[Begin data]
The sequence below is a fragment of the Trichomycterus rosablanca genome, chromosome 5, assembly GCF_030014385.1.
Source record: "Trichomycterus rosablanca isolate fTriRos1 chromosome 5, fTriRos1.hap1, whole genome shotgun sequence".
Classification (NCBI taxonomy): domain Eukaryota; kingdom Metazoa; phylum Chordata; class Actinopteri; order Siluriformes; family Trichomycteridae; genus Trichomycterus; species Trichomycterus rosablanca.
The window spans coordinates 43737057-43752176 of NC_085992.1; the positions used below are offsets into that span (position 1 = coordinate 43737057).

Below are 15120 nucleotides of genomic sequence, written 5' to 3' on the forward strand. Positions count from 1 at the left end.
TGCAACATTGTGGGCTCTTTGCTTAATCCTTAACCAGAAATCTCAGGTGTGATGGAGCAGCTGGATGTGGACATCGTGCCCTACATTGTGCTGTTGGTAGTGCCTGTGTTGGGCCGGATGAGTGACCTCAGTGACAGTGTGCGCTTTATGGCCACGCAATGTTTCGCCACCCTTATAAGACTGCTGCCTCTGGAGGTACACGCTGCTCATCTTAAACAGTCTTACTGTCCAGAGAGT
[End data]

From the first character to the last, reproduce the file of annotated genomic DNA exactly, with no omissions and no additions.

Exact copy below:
The sequence below is a fragment of the Trichomycterus rosablanca genome, chromosome 5, assembly GCF_030014385.1.
Source record: "Trichomycterus rosablanca isolate fTriRos1 chromosome 5, fTriRos1.hap1, whole genome shotgun sequence".
Classification (NCBI taxonomy): domain Eukaryota; kingdom Metazoa; phylum Chordata; class Actinopteri; order Siluriformes; family Trichomycteridae; genus Trichomycterus; species Trichomycterus rosablanca.
The window spans coordinates 43737057-43752176 of NC_085992.1; the positions used below are offsets into that span (position 1 = coordinate 43737057).

Below are 15120 nucleotides of genomic sequence, written 5' to 3' on the forward strand. Positions count from 1 at the left end.
TGCAACATTGTGGGCTCTTTGCTTAATCCTTAACCAGAAATCTCAGGTGTGATGGAGCAGCTGGATGTGGACATCGTGCCCTACATTGTGCTGTTGGTAGTGCCTGTGTTGGGCCGGATGAGTGACCTCAGTGACAGTGTGCGCTTTATGGCCACGCAATGTTTCGCCACCCTTATAAGACTGCTGCCTCTGGAGGTACACGCTGCTCATCTTAAACAGTCTTACTGTCCAGAGAGT